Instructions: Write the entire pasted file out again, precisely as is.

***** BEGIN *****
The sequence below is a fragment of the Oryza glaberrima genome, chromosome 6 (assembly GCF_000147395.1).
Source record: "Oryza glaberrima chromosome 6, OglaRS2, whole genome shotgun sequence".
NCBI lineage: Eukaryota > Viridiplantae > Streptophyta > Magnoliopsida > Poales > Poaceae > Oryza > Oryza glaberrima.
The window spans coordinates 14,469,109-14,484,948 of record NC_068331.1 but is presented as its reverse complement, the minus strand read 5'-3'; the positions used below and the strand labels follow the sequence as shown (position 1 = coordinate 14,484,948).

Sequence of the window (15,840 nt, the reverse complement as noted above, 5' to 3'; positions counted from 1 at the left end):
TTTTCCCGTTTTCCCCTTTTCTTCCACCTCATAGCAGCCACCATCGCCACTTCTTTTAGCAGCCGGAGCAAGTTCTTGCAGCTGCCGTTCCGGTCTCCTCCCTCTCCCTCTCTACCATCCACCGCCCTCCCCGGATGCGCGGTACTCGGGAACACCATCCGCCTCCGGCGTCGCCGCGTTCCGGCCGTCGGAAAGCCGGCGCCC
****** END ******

The sequence below is a fragment of the Oryza glaberrima genome, chromosome 6 (assembly GCF_000147395.1).
Source record: "Oryza glaberrima chromosome 6, OglaRS2, whole genome shotgun sequence".
NCBI lineage: Eukaryota > Viridiplantae > Streptophyta > Magnoliopsida > Poales > Poaceae > Oryza > Oryza glaberrima.
The window spans coordinates 14,469,109-14,484,948 of record NC_068331.1 but is presented as its reverse complement, the minus strand read 5'-3'; the positions used below and the strand labels follow the sequence as shown (position 1 = coordinate 14,484,948).

Sequence of the window (15,840 nt, the reverse complement as noted above, 5' to 3'; positions counted from 1 at the left end):
TTTTCCCGTTTTCCCCTTTTCTTCCACCTCATAGCAGCCACCATCGCCACTTCTTTTAGCAGCCGGAGCAAGTTCTTGCAGCTGCCGTTCCGGTCTCCTCCCTCTCCCTCTCTACCATCCACCGCCCTCCCCGGATGCGCGGTACTCGGGAACACCATCCGCCTCCGGCGTCGCCGCGTTCCGGCCGTCGGAAAGCCGGCGCCC